Oregon City's Main Street could get 36 residential apartments
The developer of a "gateway" property in Oregon City has increased the proposed number of residential units on a four-story mixed-use building.
Derek Metson, the architect for Willamette Stone LLC, told the city's Urban Renewal Commission that the three floors on top of ground-floor retail would be going from 33 proposed residential units to 36. With the exception of a couple of houses and apartments leftover from the city's pioneer days, the project hopes to become the only housing in downtown Oregon City.
With retail uses during the day and more residential parking needs at night, the developer will be seeking further reductions in the minimum parking requirements. Downtown zoning already reduces parking requirements by half, in an attempt to create a more vibrant area for commerce.
"We [would] just hit that minimum parking requirement, but we're offering 15 spaces on site," Metson said.
The vacant site owned by the Oregon City's Urban Renewal Commission at 10th and Main streets has a pending $110,000 sale to Willamette Stone. The ground floor of the proposed building would have a dividable space for one or two retailers.
Willamette Stone has done several other projects on constrained sites throughout the region, and city commissioners were generally impressed with its plans for quarter-acre site tucked between Main Street and the railroad tracks.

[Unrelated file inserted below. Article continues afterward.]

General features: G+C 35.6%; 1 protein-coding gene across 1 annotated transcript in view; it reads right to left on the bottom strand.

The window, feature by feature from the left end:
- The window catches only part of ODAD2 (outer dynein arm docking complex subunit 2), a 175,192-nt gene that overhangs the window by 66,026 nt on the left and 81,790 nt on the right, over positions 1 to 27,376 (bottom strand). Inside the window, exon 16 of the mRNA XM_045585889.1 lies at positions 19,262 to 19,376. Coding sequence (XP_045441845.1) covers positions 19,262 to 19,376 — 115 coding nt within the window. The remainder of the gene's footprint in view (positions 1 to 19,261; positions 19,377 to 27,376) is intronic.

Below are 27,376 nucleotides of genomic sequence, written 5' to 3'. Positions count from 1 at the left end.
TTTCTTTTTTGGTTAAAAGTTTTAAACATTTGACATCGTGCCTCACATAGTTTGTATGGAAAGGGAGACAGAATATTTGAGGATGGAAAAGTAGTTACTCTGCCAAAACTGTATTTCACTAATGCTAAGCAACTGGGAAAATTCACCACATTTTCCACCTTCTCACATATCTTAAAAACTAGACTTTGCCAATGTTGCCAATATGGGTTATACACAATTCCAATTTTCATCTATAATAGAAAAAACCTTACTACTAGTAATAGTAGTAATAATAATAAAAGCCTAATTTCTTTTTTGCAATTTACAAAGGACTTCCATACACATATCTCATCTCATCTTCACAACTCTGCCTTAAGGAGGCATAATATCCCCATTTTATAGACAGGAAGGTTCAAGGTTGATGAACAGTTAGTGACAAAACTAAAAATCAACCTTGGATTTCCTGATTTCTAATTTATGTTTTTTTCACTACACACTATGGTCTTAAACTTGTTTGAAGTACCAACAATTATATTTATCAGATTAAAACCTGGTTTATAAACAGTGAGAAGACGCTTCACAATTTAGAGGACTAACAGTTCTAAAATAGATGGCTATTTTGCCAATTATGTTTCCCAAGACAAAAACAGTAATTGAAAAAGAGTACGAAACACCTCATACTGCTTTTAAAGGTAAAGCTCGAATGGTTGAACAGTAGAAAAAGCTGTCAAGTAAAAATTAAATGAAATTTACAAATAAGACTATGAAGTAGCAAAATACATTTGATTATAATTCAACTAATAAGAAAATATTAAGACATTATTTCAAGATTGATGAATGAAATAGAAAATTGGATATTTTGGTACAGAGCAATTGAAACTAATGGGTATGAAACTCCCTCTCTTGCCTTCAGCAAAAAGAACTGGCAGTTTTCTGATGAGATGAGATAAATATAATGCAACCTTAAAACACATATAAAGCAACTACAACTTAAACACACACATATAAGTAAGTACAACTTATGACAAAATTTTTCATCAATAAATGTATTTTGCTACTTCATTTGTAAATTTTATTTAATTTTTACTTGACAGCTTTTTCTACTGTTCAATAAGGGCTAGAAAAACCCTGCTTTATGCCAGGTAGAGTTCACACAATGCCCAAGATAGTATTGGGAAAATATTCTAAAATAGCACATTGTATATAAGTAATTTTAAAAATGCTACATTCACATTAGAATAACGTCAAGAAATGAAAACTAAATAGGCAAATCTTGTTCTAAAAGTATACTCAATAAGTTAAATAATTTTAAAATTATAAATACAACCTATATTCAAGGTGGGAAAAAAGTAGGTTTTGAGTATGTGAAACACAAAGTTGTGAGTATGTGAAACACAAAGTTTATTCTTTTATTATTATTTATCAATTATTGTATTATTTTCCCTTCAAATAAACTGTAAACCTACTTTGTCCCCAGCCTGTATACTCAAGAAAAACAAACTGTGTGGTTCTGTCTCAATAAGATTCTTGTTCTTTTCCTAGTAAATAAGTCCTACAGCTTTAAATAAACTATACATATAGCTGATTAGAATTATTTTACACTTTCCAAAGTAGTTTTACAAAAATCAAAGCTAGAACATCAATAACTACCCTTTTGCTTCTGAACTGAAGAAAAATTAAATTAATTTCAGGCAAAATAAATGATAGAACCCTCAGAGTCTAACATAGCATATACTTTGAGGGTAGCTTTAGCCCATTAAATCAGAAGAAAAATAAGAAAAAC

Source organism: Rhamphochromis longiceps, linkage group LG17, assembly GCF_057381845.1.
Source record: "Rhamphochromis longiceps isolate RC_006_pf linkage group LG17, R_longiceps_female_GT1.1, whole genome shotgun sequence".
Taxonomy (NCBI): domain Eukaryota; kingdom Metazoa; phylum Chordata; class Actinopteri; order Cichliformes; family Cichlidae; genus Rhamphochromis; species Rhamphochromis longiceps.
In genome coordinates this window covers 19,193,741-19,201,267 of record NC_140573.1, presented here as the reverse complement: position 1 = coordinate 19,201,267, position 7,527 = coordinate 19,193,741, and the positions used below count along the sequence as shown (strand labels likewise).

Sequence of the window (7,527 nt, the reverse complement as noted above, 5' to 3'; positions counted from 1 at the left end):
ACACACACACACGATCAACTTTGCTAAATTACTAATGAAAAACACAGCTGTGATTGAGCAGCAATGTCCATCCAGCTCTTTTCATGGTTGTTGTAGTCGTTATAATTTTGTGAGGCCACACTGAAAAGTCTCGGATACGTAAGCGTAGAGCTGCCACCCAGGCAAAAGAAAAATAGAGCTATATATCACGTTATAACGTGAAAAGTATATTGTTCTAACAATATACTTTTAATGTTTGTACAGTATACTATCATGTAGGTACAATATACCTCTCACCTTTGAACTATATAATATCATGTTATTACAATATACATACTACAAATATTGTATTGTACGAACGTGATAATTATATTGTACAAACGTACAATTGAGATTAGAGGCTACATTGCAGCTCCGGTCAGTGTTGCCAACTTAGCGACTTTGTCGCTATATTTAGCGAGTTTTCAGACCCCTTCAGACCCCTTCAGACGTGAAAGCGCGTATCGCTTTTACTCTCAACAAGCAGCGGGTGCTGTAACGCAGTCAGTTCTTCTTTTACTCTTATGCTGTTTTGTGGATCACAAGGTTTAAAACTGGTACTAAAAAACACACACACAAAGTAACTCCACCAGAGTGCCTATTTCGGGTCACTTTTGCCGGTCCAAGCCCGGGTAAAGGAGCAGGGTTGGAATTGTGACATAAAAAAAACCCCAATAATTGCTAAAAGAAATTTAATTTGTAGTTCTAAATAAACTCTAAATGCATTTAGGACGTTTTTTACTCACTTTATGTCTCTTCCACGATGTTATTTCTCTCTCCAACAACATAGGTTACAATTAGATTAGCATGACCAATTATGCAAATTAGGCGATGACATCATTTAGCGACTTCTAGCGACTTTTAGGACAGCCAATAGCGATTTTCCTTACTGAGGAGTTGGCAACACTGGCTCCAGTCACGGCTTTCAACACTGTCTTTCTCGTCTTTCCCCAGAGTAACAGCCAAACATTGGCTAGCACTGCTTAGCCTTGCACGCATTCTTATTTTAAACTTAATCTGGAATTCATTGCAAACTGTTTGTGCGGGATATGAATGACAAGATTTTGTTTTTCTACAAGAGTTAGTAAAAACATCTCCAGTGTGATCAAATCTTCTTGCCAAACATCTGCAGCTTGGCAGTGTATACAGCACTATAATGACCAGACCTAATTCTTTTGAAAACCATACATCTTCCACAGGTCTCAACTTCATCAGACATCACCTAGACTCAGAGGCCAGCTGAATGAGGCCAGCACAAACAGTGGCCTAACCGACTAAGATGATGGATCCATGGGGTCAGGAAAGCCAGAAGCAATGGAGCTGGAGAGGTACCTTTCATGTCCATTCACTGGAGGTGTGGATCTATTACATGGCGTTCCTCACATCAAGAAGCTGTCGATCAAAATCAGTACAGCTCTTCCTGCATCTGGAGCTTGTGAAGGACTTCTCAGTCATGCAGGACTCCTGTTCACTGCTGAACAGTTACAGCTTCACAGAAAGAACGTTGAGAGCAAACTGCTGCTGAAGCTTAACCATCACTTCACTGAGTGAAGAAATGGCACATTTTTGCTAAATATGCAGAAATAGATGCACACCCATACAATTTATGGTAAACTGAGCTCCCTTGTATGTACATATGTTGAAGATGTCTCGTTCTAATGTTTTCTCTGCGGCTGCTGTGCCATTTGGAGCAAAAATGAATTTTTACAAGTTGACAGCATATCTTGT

City Commissioner Renate Mengelberg was unanimously voted in by the other commissioners as the new URC chair at the Feb. 7 meeting. As previously reported, city officials are welcoming renewed interest in downtown development, including a potential Main Street hotel near 12th Street. Mengelberg offered suggestions for the 10th Street development after praising its design.
"It's an attractive, very clean, modern look but it's still appropriate to the surrounding development," she said. "If there's a color you could choose or a texture you could choose that's a little more cheerful, that would be my preference."
Because of the Vertical Housing Program administered by the Oregon Housing and Community Services, the developer would be eligible for a 60 percent tax break on its Oregon City property taxes for 10 years.
Oregon City Economic Development Director Eric Underwood said if that incentive weren't in place, it may have been many more years before that property were back on the tax rolls.
City officials have contacted Union Pacific and the state's transportation department to start the process for a railroad quiet zone at the 10th Street/Singer Hill crossing. As part of the requirements for a quiet zone, Oregon City has closed the left-hand turns in and out of Dutch Brothers and installed medians to block drivers from crossing double-yellow lines in attempting to beat the trains after the crossing arms have lowered.
People who park in the 15-car garage under the new four-story building across the street from Dutch Brothers would also have to make only right turns to and from 10th Street. People exiting the new parking garage would have to drive up Singer Hill Road and find a way to get back down the hill in order to get downtown.
Underwood said that the developer is experienced and has taken suggestions from citizens during a public charrette in October, which was required by the sale agreement to help design the building.
"This is a giant leap from where it was," said City Commissioner Brian Shaw, the outgoing chair of the URC.
Willamette Stone is scheduled for a pre-application meeting on Feb. 28. Design review on the building application is expected to follow this spring.